Spousal maintenance is the payment of money from one party to a marriage or de facto relationship to the other to help financially support them when they are unable to adequately support themselves. This type of pay is different to a property settlement or child support.
After parties separate, they each have an ongoing responsibility to financially assist or ‘maintain’ their former partner if that partner cannot meet their own reasonable expenses from their income.
The Court will order the payment of spousal maintenance where:
Spousal maintenance can be on an interim (short term) basis or on a final basis in special circumstances. Spousal maintenance is generally ordered on an interim basis until a final property settlement is reached.
If a party makes an application to the Federal Circuit and Family Court of Australia (the Court) for spousal maintenance, they need to show that they have they have a need for maintenance because their own reasonable expenses are greater than their income because:
Importantly, government benefits such as a single parent payment or Family Tax Benefits are not taken into account for the purposes of assessing a party’s income.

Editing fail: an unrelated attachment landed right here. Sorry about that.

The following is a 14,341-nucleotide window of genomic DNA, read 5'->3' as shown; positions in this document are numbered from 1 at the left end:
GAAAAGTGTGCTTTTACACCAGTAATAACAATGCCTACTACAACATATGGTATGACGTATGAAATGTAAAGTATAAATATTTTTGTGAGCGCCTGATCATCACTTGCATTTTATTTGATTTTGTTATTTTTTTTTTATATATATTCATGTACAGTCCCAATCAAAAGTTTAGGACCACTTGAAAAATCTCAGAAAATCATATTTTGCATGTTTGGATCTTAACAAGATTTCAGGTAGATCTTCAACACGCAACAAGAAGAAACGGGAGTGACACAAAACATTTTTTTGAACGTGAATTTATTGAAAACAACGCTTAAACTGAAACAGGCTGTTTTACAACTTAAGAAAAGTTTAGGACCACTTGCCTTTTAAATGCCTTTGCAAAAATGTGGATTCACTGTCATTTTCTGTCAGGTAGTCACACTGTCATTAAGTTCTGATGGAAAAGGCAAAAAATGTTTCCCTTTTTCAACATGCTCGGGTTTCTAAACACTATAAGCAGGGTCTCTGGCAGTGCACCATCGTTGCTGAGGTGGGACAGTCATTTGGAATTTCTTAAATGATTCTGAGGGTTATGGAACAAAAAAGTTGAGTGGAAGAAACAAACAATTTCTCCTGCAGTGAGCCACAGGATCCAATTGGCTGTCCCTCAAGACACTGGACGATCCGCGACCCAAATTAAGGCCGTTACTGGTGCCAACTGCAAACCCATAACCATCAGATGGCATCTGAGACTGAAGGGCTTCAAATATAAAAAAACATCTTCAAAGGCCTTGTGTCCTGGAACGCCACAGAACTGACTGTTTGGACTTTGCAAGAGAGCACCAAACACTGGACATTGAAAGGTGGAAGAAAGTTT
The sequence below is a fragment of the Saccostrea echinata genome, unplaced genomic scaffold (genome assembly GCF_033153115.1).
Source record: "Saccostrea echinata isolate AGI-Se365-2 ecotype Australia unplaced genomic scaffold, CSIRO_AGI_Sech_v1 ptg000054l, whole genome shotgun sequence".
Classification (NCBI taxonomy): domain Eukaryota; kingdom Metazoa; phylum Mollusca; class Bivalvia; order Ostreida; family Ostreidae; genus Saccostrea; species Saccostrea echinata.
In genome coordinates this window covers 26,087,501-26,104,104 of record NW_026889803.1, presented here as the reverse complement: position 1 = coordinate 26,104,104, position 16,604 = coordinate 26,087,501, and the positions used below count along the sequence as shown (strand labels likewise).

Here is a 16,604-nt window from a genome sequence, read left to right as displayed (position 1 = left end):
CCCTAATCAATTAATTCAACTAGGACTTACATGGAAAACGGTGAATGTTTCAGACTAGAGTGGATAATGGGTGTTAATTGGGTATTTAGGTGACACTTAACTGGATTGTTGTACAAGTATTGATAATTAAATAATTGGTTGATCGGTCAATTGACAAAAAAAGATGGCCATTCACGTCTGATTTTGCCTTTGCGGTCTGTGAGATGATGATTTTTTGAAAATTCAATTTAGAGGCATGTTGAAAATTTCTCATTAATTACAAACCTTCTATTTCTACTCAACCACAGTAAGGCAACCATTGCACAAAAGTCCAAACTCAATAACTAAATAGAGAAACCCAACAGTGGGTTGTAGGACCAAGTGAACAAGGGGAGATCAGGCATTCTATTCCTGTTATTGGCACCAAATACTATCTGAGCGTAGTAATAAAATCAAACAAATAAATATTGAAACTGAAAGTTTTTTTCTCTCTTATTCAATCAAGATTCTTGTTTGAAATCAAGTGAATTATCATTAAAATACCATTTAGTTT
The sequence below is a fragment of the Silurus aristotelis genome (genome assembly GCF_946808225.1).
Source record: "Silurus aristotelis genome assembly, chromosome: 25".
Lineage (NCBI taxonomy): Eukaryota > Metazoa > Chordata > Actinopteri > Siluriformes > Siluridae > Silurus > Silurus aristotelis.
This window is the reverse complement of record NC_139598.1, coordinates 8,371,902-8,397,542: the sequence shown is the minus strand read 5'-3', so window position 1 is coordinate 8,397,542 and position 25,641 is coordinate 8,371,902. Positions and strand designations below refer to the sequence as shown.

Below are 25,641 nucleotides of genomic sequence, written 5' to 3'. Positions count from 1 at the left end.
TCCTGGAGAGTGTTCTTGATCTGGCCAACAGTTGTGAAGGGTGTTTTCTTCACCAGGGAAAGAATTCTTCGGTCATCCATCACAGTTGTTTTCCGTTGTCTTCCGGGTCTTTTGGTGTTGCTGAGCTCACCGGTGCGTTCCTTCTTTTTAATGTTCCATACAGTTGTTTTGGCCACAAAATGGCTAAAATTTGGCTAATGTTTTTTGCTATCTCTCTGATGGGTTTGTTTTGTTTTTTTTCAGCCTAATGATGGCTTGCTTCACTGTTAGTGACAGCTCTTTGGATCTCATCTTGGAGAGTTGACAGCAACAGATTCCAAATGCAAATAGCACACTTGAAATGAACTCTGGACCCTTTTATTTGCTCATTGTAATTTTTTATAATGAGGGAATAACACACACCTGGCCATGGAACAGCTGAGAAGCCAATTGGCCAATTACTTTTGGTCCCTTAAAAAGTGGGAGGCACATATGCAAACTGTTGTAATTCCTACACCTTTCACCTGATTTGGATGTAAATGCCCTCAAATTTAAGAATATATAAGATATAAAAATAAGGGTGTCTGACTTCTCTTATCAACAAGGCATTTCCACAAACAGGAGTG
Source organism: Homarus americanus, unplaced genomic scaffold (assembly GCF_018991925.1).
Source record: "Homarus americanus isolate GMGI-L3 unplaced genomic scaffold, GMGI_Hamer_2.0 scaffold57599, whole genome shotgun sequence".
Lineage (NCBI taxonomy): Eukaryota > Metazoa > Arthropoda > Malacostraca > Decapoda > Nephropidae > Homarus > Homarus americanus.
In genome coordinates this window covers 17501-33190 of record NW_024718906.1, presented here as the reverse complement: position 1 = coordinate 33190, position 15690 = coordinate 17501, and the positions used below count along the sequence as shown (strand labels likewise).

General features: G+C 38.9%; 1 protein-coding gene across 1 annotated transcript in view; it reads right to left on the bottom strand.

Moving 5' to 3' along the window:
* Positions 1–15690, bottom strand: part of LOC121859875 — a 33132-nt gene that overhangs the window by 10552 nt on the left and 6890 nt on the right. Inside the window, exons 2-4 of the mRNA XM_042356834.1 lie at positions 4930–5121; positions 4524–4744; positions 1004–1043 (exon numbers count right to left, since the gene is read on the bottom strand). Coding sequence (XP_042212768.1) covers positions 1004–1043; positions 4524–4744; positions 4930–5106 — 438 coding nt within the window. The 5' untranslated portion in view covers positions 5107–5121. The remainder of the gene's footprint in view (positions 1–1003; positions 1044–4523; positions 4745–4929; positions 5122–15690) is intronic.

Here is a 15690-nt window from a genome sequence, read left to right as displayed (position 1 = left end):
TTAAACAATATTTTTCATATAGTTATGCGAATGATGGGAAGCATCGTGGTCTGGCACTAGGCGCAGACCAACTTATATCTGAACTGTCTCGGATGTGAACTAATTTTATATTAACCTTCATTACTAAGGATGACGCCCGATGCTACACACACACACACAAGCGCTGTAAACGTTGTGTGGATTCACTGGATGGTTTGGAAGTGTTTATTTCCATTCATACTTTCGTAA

The Court considers if a party has any excess income, after meeting their own reasonable expenses, to contribute to the other party.
If the Court makes an order for the payment of spousal maintenance, it can be in the following ways:
If you are entitled to receive spousal maintenance, you can negotiate to receive spousal maintenance with your former partner or spouse (usually with the assistance of a lawyer) or you can make an application to the Court.
It is recommended to formalise any agreement reached to pay or receive spousal maintenance by Consent Orders or a Financial Agreement.
There are time limits to seek spousal maintenance. If you are married or divorced, it is one (1) year from the date of your Divorce Order. For de facto couples, it is two (2) years from the date of your separation.
An order for spousal maintenance can be varied or end in the following circumstances:
You can also “contract out” of the obligation to pay spousal maintenance if the other party agrees. You can document this in a legally enforceable way through a Financial Agreement.
Our Family and Relationship Law team at Coulter Legal can provide you with advice regarding spousal maintenance, including the best way to make or avoid a spousal maintenance claim.